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The Northern Powerhouse hits five-year landmark

The government has reaffirmed its commitment to empowering the North of England on the five-year anniversary of the Northern Powerhouse initiative last week.

Launched in June 2014, the strategy has seen growth prioritised in the North, with billions of pounds-worth of investment, the creation of thousands of jobs, and the devolution of additional powers and funding from Westminster.

Government figures have valued the North’s economy at over £339 billion — a £10 billion boost in real terms — with an additional 287,000 people now in employment since the plan’s inception.

The government has also used the milestone to announce its intention to continue to support the Northern Powerhouse for the next five years, building on the foundation that has been laid since 2014.

Prime Minister Theresa May said: “We launched the Northern Powerhouse to support a thriving Northern economy and ensure this country works for everyone. Five years on, our pledge is stronger than ever.

“But there is much more to do, which is why it must remain a top priority for government to do all it can to unlock the North’s vast potential, so that both at home and on the international stage the Northern Powerhouse continues to thrive.”

Some of the achievements of the Northern Powerhouse have included a £13 billion investment improving transport links in the region, a £70 million school and vocational strategy, and a doubling of the number of foreign investments in the region to more than 1,000 since 2010.

However, many experts in the North have said that while the Northern Powerhouse is a start, it’s still not enough, pointing out that the region has regressed in some areas when compared to the South.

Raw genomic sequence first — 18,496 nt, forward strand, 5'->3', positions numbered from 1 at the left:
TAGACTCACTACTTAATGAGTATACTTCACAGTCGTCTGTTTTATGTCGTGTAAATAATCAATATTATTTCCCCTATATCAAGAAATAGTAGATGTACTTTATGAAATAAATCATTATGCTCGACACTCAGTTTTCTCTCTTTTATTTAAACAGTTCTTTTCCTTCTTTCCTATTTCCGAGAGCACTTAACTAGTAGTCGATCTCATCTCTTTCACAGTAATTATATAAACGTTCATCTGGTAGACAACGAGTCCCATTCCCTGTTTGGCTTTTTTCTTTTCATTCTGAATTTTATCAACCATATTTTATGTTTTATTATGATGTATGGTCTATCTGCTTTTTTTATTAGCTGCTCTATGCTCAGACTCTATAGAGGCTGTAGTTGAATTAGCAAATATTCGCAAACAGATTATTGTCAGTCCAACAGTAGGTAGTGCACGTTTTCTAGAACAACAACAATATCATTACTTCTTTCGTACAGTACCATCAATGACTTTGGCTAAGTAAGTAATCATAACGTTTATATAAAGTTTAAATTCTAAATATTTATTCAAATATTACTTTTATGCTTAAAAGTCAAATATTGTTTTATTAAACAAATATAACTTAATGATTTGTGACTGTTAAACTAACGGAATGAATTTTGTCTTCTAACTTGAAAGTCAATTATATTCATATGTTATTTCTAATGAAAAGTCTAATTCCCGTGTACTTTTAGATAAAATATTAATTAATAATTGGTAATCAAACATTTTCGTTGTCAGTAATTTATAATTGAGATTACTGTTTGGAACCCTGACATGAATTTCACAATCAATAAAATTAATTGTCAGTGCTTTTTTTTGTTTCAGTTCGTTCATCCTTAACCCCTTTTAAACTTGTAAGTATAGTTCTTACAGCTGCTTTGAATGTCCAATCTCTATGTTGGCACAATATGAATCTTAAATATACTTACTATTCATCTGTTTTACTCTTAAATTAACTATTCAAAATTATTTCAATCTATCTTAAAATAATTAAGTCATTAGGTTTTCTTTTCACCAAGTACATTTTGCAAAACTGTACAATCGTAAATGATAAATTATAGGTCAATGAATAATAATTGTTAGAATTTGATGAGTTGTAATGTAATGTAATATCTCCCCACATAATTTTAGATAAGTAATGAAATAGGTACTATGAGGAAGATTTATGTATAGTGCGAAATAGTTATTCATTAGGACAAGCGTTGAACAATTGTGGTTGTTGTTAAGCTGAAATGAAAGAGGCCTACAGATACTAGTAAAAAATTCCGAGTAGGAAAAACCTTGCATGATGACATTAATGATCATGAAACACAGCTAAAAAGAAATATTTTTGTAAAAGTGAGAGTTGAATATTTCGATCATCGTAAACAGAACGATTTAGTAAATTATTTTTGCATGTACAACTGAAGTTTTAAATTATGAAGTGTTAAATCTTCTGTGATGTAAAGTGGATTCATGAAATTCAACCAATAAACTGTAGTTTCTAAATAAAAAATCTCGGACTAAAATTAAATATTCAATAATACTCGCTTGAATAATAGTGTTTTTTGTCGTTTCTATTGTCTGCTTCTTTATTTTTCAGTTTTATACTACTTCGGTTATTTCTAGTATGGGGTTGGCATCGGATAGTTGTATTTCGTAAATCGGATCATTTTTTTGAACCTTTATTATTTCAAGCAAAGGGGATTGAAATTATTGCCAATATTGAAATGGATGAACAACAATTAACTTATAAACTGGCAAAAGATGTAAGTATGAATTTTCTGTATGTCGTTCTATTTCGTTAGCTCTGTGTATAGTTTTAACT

Analysis from the Institute for Public Policy Research (IPPR) has found that the North endured a £3.6 billion cut in public spending between 2009/10 and 2017/18, while the South East and South West combined enjoyed a £4.7 billion rise (in real terms). The IPPR found that London had suffered cuts, but at a much lower £256 million over the same time period.

The IPPR also highlighted the fact that public sector employment had fallen by 2.8% in the North, compared to lower levels in London (1.2%), the South West (1.6%), and the South East (1.7%). At the same time, while transport spending did increase, it should be noted that Londoners (£330 per person) benefited from a rise that was double that of Northerners (£149 per person), in real terms.

Additionally, the North East England Chamber of Commerce (NEECC) has urged the government to continue the development of HS2 and to clarify that it still intends to see the project through to completion.

The NEECC pointed to the 7000 new jobs created in Birmingham as a result of work on the new line, as well as a projected 100,000 roles created from two new stations set to open, as an example of how finishing HS2 could benefit the North.